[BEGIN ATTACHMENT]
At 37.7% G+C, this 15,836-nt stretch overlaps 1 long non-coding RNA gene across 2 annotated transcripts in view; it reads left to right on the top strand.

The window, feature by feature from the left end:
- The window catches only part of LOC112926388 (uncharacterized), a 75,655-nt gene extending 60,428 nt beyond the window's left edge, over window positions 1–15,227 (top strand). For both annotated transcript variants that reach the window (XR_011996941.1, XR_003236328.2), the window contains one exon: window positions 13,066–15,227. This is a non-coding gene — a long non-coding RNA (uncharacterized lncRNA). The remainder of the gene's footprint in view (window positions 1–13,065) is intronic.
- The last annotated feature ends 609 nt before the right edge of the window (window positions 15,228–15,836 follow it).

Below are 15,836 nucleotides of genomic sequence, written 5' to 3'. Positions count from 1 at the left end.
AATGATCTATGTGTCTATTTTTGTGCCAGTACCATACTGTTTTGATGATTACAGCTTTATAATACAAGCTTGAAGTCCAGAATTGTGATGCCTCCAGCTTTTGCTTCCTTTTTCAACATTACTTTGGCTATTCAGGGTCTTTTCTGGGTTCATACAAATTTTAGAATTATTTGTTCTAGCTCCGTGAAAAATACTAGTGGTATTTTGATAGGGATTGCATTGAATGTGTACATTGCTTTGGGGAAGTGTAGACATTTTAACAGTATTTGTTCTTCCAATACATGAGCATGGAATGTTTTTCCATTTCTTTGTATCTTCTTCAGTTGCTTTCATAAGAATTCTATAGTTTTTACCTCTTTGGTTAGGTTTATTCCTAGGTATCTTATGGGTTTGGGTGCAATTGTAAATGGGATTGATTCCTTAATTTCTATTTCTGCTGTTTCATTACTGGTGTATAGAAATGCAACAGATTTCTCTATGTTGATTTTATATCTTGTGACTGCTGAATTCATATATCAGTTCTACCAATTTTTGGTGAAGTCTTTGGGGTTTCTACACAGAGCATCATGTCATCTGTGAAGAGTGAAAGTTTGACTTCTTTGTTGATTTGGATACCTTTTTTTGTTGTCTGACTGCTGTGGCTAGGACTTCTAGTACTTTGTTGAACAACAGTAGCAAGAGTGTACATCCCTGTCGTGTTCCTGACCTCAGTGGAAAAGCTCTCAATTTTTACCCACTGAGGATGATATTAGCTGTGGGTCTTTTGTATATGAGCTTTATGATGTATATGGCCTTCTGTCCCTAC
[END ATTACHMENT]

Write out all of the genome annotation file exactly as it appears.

At 37.7% G+C, this 15,836-nt stretch overlaps 1 long non-coding RNA gene across 2 annotated transcripts in view; it reads left to right on the top strand.

The window, feature by feature from the left end:
- The window catches only part of LOC112926388 (uncharacterized), a 75,655-nt gene extending 60,428 nt beyond the window's left edge, over window positions 1–15,227 (top strand). For both annotated transcript variants that reach the window (XR_011996941.1, XR_003236328.2), the window contains one exon: window positions 13,066–15,227. This is a non-coding gene — a long non-coding RNA (uncharacterized lncRNA). The remainder of the gene's footprint in view (window positions 1–13,065) is intronic.
- The last annotated feature ends 609 nt before the right edge of the window (window positions 15,228–15,836 follow it).

Below are 15,836 nucleotides of genomic sequence, written 5' to 3'. Positions count from 1 at the left end.
AATGATCTATGTGTCTATTTTTGTGCCAGTACCATACTGTTTTGATGATTACAGCTTTATAATACAAGCTTGAAGTCCAGAATTGTGATGCCTCCAGCTTTTGCTTCCTTTTTCAACATTACTTTGGCTATTCAGGGTCTTTTCTGGGTTCATACAAATTTTAGAATTATTTGTTCTAGCTCCGTGAAAAATACTAGTGGTATTTTGATAGGGATTGCATTGAATGTGTACATTGCTTTGGGGAAGTGTAGACATTTTAACAGTATTTGTTCTTCCAATACATGAGCATGGAATGTTTTTCCATTTCTTTGTATCTTCTTCAGTTGCTTTCATAAGAATTCTATAGTTTTTACCTCTTTGGTTAGGTTTATTCCTAGGTATCTTATGGGTTTGGGTGCAATTGTAAATGGGATTGATTCCTTAATTTCTATTTCTGCTGTTTCATTACTGGTGTATAGAAATGCAACAGATTTCTCTATGTTGATTTTATATCTTGTGACTGCTGAATTCATATATCAGTTCTACCAATTTTTGGTGAAGTCTTTGGGGTTTCTACACAGAGCATCATGTCATCTGTGAAGAGTGAAAGTTTGACTTCTTTGTTGATTTGGATACCTTTTTTTGTTGTCTGACTGCTGTGGCTAGGACTTCTAGTACTTTGTTGAACAACAGTAGCAAGAGTGTACATCCCTGTCGTGTTCCTGACCTCAGTGGAAAAGCTCTCAATTTTTACCCACTGAGGATGATATTAGCTGTGGGTCTTTTGTATATGAGCTTTATGATGTATATGGCCTTCTGTCCCTAC